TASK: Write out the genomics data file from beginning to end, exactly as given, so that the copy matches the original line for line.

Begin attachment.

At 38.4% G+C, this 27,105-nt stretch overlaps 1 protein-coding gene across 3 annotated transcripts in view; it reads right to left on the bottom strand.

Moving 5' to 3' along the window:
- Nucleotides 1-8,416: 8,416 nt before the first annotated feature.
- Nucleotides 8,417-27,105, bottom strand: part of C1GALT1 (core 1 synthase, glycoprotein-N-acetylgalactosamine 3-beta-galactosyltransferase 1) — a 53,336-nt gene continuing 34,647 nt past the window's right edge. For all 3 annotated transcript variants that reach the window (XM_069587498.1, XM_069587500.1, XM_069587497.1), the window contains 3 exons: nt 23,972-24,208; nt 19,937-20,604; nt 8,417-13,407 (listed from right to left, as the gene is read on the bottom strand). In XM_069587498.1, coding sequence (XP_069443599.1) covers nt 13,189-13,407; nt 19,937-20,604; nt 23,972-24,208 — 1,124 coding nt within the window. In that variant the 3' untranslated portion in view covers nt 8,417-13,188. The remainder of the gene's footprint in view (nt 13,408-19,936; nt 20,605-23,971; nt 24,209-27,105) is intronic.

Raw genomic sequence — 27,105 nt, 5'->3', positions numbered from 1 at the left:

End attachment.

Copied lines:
At 38.4% G+C, this 27,105-nt stretch overlaps 1 protein-coding gene across 3 annotated transcripts in view; it reads right to left on the bottom strand.

Moving 5' to 3' along the window:
- Nucleotides 1-8,416: 8,416 nt before the first annotated feature.
- Nucleotides 8,417-27,105, bottom strand: part of C1GALT1 (core 1 synthase, glycoprotein-N-acetylgalactosamine 3-beta-galactosyltransferase 1) — a 53,336-nt gene continuing 34,647 nt past the window's right edge. For all 3 annotated transcript variants that reach the window (XM_069587498.1, XM_069587500.1, XM_069587497.1), the window contains 3 exons: nt 23,972-24,208; nt 19,937-20,604; nt 8,417-13,407 (listed from right to left, as the gene is read on the bottom strand). In XM_069587498.1, coding sequence (XP_069443599.1) covers nt 13,189-13,407; nt 19,937-20,604; nt 23,972-24,208 — 1,124 coding nt within the window. In that variant the 3' untranslated portion in view covers nt 8,417-13,188. The remainder of the gene's footprint in view (nt 13,408-19,936; nt 20,605-23,971; nt 24,209-27,105) is intronic.

Raw genomic sequence — 27,105 nt, 5'->3', positions numbered from 1 at the left: